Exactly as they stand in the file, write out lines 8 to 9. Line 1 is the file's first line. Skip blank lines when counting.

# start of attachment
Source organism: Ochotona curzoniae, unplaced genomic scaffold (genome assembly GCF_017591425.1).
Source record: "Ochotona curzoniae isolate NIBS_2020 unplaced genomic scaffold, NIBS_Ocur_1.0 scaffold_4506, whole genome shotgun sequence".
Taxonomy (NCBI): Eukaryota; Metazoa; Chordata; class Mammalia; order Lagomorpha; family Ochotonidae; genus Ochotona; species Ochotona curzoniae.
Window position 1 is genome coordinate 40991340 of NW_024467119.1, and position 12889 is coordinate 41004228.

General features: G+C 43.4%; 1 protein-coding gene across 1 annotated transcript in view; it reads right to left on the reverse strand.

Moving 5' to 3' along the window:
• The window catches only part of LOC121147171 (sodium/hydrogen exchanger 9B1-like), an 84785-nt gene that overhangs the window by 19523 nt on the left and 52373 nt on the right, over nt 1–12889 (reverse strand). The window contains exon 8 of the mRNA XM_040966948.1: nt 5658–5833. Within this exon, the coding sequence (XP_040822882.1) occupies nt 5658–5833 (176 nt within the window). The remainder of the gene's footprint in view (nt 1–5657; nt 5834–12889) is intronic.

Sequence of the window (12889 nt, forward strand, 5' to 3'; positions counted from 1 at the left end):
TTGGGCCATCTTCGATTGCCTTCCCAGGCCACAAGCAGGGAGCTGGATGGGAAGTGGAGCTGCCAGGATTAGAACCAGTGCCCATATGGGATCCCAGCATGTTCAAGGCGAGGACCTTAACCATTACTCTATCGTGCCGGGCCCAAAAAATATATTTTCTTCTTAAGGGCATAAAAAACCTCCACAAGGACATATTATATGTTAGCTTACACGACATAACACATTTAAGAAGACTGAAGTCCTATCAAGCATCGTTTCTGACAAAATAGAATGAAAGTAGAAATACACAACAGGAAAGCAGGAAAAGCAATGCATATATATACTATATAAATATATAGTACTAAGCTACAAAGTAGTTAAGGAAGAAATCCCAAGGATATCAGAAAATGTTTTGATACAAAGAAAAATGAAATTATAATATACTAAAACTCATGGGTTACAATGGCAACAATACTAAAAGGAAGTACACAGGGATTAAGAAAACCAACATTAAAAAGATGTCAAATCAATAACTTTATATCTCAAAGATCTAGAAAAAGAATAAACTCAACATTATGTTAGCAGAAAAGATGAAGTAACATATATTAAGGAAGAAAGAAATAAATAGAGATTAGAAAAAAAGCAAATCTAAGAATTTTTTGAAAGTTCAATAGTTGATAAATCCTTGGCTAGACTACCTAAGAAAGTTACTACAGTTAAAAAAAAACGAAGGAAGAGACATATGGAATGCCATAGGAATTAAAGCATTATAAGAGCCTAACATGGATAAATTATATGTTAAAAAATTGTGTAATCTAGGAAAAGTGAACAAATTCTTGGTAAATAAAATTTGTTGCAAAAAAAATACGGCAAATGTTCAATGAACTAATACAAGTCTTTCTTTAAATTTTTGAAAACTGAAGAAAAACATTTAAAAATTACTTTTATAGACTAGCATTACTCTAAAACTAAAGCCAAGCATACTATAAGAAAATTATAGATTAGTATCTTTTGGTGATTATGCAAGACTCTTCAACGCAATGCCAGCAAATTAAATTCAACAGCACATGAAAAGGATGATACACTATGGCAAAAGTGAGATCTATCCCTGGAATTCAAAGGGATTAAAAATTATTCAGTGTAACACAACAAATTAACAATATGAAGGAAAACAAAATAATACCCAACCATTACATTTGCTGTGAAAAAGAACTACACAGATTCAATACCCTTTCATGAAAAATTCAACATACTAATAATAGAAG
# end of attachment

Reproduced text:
Sequence of the window (12889 nt, forward strand, 5' to 3'; positions counted from 1 at the left end):
TTGGGCCATCTTCGATTGCCTTCCCAGGCCACAAGCAGGGAGCTGGATGGGAAGTGGAGCTGCCAGGATTAGAACCAGTGCCCATATGGGATCCCAGCATGTTCAAGGCGAGGACCTTAACCATTACTCTATCGTGCCGGGCCCAAAAAATATATTTTCTTCTTAAGGGCATAAAAAACCTCCACAAGGACATATTATATGTTAGCTTACACGACATAACACATTTAAGAAGACTGAAGTCCTATCAAGCATCGTTTCTGACAAAATAGAATGAAAGTAGAAATACACAACAGGAAAGCAGGAAAAGCAATGCATATATATACTATATAAATATATAGTACTAAGCTACAAAGTAGTTAAGGAAGAAATCCCAAGGATATCAGAAAATGTTTTGATACAAAGAAAAATGAAATTATAATATACTAAAACTCATGGGTTACAATGGCAACAATACTAAAAGGAAGTACACAGGGATTAAGAAAACCAACATTAAAAAGATGTCAAATCAATAACTTTATATCTCAAAGATCTAGAAAAAGAATAAACTCAACATTATGTTAGCAGAAAAGATGAAGTAACATATATTAAGGAAGAAAGAAATAAATAGAGATTAGAAAAAAAGCAAATCTAAGAATTTTTTGAAAGTTCAATAGTTGATAAATCCTTGGCTAGACTACCTAAGAAAGTTACTACAGTTAAAAAAAAACGAAGGAAGAGACATATGGAATGCCATAGGAATTAAAGCATTATAAGAGCCTAACATGGATAAATTATATGTTAAAAAATTGTGTAATCTAGGAAAAGTGAACAAATTCTTGGTAAATAAAATTTGTTGCAAAAAAAATACGGCAAATGTTCAATGAACTAATACAAGTCTTTCTTTAAATTTTTGAAAACTGAAGAAAAACATTTAAAAATTACTTTTATAGACTAGCATTACTCTAAAACTAAAGCCAAGCATACTATAAGAAAATTATAGATTAGTATCTTTTGGTGATTATGCAAGACTCTTCAACGCAATGCCAGCAAATTAAATTCAACAGCACATGAAAAGGATGATACACTATGGCAAAAGTGAGATCTATCCCTGGAATTCAAAGGGATTAAAAATTATTCAGTGTAACACAACAAATTAACAATATGAAGGAAAACAAAATAATACCCAACCATTACATTTGCTGTGAAAAAGAACTACACAGATTCAATACCCTTTCATGAAAAATTCAACATACTAATAATAGAAG